4. What is a moment that the team found really difficult?
Not being able to speak Hindi is an ongoing theme that we as a team struggle with. Even though it’s by far not impossible to get on with daily life in Delhi whist speaking English, sometimes we find ourselves feeling slightly isolated from the world around us.
We were all very excited to help get our supervisors project in the mountains up and running, we all felt called there and like our talents could really be put to good use so learning that we wouldn’t be going there anymore was a tough pill to swallow. Looking back, however, it’s so clear how needed we are in Delhi now as the girls’ final exams at school are approaching. It’s amazing how God’s hand is truly in everything.
As a team we all really struggled with the uncertainty of the project work. Initially it was coming and not fully understanding our purpose and adjusting to the changes in the school. We then all felt quite passionate about a project in the mountains we had the opportunity to be a big part of. But unfortunately we could not go forward with this. Dealing with the uncertainty of plans and being unable to see how we are really being used has been a challenge but it’s encouraged us to really live by faith and trust God.
5. What’s your favourite Hindi word that you learnt?
Literally meaning ‘good’, we quickly learnt that this is not always used in response to something genuinely being good. We now understand that our supervisors didn’t in fact genuinely believe that our water filter breaking was ‘achchha’. Since then we have embraced the term to mean anything from ‘brilliant!’ to ‘I don’t really know how to respond’. This diverse word with ever-increasing definitions has definitely found a place in our hearts and vernacular.
Achchha – see Naomi’s paragraph. When I realised we had the same word all I could say was “achchha”.
Hindi is a language I love and wish I was better at picking up! However, I have learnt a few odd words from the girls I teach at school, one of these being the word thank you. In Hindi this is ‘dhanyavaad’. The girls had great fun trying to teach me how to pronounce dhanyavaad, we would always joke at how I attempted to get the right sound and one girl and I would always repeat to each other my new pronunciation of it and laugh.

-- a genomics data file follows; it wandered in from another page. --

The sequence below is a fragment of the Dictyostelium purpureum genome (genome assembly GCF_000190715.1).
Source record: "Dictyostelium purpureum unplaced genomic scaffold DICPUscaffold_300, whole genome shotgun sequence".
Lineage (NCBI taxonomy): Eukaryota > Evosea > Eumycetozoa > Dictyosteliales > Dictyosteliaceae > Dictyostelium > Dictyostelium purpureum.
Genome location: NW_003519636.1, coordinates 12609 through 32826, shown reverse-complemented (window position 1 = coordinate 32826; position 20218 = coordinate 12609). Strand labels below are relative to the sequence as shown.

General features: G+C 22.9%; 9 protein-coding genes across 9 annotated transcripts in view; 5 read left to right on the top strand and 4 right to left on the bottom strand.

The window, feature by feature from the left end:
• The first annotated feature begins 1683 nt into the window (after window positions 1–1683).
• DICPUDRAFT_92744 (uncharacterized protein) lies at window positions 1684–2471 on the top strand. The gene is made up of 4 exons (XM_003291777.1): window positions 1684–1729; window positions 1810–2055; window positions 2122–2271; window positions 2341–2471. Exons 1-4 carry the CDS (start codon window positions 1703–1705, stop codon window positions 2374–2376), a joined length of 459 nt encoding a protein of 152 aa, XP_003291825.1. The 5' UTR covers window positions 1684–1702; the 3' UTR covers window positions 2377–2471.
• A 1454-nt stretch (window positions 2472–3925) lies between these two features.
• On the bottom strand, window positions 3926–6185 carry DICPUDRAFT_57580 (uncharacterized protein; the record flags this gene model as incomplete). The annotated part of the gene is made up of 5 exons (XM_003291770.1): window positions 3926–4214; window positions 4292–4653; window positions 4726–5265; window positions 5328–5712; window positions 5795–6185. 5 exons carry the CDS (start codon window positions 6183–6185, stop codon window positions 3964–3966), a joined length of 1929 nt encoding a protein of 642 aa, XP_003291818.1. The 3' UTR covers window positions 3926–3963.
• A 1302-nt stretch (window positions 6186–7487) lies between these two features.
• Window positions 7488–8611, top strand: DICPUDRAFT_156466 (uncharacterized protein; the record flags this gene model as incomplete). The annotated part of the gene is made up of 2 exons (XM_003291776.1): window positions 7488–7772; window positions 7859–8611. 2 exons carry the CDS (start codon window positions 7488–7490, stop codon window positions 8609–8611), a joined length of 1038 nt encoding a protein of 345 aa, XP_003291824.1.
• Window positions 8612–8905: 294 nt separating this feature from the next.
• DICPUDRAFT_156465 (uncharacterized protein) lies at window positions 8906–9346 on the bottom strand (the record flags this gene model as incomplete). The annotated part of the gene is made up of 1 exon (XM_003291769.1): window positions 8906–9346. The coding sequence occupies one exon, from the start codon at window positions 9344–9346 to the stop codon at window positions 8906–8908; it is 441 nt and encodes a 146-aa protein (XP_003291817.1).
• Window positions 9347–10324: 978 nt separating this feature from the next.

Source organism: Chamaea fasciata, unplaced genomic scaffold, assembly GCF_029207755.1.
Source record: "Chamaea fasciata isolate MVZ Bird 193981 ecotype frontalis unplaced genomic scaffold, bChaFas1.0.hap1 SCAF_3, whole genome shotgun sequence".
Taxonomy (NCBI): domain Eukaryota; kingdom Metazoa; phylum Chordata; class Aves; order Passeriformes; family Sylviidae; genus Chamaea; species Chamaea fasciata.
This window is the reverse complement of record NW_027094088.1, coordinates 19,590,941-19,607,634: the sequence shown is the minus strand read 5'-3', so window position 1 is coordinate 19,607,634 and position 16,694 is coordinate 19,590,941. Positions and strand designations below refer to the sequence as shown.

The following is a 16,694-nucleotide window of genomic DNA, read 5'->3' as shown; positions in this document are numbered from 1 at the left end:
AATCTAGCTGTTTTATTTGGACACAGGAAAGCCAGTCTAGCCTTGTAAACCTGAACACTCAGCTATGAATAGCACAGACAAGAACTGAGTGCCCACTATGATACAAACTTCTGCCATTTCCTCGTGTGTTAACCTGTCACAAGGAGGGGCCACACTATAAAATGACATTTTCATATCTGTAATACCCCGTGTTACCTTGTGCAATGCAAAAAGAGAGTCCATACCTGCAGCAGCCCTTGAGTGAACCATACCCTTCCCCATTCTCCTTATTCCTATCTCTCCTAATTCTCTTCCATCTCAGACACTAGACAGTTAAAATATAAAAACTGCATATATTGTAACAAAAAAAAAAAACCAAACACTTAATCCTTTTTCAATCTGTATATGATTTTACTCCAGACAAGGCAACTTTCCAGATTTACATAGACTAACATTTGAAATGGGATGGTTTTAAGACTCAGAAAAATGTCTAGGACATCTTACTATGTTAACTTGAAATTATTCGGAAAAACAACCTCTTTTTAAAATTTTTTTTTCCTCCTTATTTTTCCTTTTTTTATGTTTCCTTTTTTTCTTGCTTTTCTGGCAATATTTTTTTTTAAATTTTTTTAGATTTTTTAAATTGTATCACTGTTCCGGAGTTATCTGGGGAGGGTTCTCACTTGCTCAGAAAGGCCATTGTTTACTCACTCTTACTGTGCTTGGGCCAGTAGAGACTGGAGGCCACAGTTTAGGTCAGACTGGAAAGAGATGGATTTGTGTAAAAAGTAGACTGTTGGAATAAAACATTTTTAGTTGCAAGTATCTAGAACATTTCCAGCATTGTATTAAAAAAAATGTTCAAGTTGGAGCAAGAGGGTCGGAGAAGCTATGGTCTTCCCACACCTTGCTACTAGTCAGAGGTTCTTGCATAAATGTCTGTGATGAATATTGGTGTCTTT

6. What are you answers to prayer/ thankfulness?
There is so much to be thankful for living in Delhi. Particularly for the girls who we teach at school. I have mentioned how difficult it can be living in a place where you don’t speak the language and this is particularly apparent in school since the girls do not speak English. Despite this we have been able to bond with them so much and have seen the progress in character and in their studies. It’s been such a privilege to get to know them all and we truly feel like we have become their didi (big sister).
In terms of answered prayer God has not been stingy! It seems that every time we are facing difficulties and pray over it God comes up trumps and sorts the situation out for us. Recently the thought of going back to school after our holiday had been rather daunting as we so desperately wanted to be as helpful as possible. And so we prayed over the situation and when we returned we found out that the girls really needed help with their maths as their finial exams were fast approaching. It’s been incredible to help them and watch them grasp concepts they previously haven’t understood.
Where to start? I’m so beyond thankful for Megan and Naomi. They are both wonderful and inspiring in so many ways and having them on my team has been a massive blessing. I am also thankful for our supervisors who are constantly checking in on us and care so much about our wellbeing. I am also in awe of how hard they work and how many different projects they are either setting up or involved in. I am also thankful for all the amazing food that we have discovered since being in India. Perhaps most of all though, I am thankful for the girls who I have the privilege of teaching. They are so full of joy and getting to watch them form friendships and learn new things is amazing.